ECON30100 The Economics of Health and Health Policy

Academic Year 2022/2023

With people living longer and new medical treatments being introduced, the health sector is becoming an ever-more important part of the global economy. Policies towards the sector are a major source of political debate both in Ireland and abroad where controversies over the Affordable Care Act in the US and the National Health System in the UK are common. This module explains why the health sector is different from other parts of the economy and shows how to use applied microeconomics to test theories about how the sector works.

The module will focus on issues such as (1) How people make decisions about investing in their health: Do we invest more or less in our health as we get older? (2) Economic epidemiology and the economics of infectious diseases. (3) The health insurance system and demand for health insurance (4) Supplier-induced-demand: Do doctors always act in the best interests of their patients? (5) The role of economic evaluation in healthcare: Should expensive new drugs be available in the public health care system?

The theoretical foundation of each topic is presented, before working through empirical real-life examples of each.

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Curricular information is subject to change

Learning Outcomes:

The general learning outcome from this course is an understanding of the relationship between theory and practice as it relates to health, and how applied microeconomics can be used to test major theories in health economics. The specific learning outcomes include:


1. An understanding of how people make decisions about investing in their health.

2. An understanding of economic epidemiology and the economics of infectious diseases.

3. An appreciation of the crucial role of information in areas such as health insurance and the doctor-patient relationship.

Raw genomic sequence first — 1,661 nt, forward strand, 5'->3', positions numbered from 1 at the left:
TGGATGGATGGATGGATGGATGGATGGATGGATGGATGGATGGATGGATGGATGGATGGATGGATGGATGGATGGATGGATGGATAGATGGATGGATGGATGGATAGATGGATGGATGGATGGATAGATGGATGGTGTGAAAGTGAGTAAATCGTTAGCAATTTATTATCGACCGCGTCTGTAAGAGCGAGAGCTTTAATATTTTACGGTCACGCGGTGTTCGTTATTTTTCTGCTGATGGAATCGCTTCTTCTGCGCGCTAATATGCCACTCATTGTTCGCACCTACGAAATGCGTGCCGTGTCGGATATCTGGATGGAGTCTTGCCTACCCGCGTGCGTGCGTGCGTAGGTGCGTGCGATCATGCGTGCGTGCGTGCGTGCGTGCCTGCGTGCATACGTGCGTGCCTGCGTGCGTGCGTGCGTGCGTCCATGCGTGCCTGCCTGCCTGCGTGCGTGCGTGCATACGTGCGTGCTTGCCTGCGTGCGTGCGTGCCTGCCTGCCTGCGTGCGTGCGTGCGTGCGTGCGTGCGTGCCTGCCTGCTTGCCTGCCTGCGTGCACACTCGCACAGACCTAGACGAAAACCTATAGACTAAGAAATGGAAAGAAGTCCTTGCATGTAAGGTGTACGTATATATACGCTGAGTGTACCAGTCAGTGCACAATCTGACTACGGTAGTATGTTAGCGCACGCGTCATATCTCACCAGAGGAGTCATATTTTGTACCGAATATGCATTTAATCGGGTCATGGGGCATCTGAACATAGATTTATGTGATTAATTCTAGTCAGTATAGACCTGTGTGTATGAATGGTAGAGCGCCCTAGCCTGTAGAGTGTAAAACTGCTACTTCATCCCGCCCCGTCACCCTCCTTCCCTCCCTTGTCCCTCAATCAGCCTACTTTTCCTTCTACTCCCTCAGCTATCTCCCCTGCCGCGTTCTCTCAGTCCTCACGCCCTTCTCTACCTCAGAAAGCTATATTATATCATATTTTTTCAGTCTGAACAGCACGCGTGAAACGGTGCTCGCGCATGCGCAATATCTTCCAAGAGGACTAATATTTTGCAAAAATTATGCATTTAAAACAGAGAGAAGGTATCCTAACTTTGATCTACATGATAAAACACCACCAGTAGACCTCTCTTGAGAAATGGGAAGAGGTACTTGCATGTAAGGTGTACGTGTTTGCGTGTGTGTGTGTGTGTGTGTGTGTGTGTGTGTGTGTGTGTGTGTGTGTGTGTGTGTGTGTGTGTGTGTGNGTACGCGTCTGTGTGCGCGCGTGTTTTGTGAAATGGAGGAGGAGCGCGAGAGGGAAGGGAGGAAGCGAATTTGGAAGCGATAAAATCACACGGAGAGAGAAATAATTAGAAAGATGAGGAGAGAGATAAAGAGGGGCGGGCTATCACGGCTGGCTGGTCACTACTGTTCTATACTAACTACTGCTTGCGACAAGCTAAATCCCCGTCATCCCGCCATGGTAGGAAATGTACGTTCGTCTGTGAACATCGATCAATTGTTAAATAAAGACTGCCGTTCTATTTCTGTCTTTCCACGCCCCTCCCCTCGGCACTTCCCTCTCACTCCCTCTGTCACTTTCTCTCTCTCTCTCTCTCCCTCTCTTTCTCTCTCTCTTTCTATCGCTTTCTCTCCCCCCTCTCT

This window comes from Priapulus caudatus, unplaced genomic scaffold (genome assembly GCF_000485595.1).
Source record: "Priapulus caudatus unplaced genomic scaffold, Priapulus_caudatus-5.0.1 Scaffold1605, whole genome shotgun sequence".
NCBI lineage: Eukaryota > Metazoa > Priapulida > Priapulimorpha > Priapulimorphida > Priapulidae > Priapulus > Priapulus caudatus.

4. An understanding of economic evaluation in healthcare and how to apply such techniques as cost-effectiveness and cost-utility analysis.

5. An ability to review conflicting theories underlying the relationship between income and health.


Student Effort Hours: 
Student Effort Type Hours
Autonomous Student Learning

100

Lectures

22

Total

122

Approaches to Teaching and Learning:
Module content is delivered through one 2 hour lecture per week. Self Assessment questions and problems are also assigned for each topic. 
Requirements, Exclusions and Recommendations
Learning Recommendations:

(1) ECON 20010: Intermediate Microeconomics (or equivalent) is strongly recommended. This module assumes that students have a strong foundation in Intermediate Microeconomics.
(2) ECON 20040: Statistics (or equivalent)
(3) ECON10030: Introduction to Quantitative Economics (or equivalent)


Module Requisites and Incompatibles
Not applicable to this module.
 
Assessment Strategy  
Description Timing Open Book Exam Component Scale Must Pass Component % of Final Grade
Multiple Choice Questionnaire: Mid-semester MCQ test Unspecified n/a Alternative linear conversion grade scale 40% No

30

Examination: 2 hours 2 hour End of Trimester Exam No Alternative linear conversion grade scale 40% No

70


Carry forward of passed components
No
 
Resit In Terminal Exam
Spring No
Please see Student Jargon Buster for more information about remediation types and timing. 
Feedback Strategy/Strategies

• Feedback individually to students, post-assessment
• Group/class feedback, post-assessment

How will my Feedback be Delivered?

Students will receive their grades after assessments. Solutions to the assessments will also be made available.

"Health Economics" by Jay Bhattacharya, Timothy Hyde, and Peter Tu
Timetabling information is displayed only for guidance purposes, relates to the current Academic Year only and is subject to change.
 
Autumn
     
Lecture Offering 1 Week(s) - 1, 2, 3, 4, 5, 6, 7, 9, 10, 11, 12 Tues 16:00 - 17:50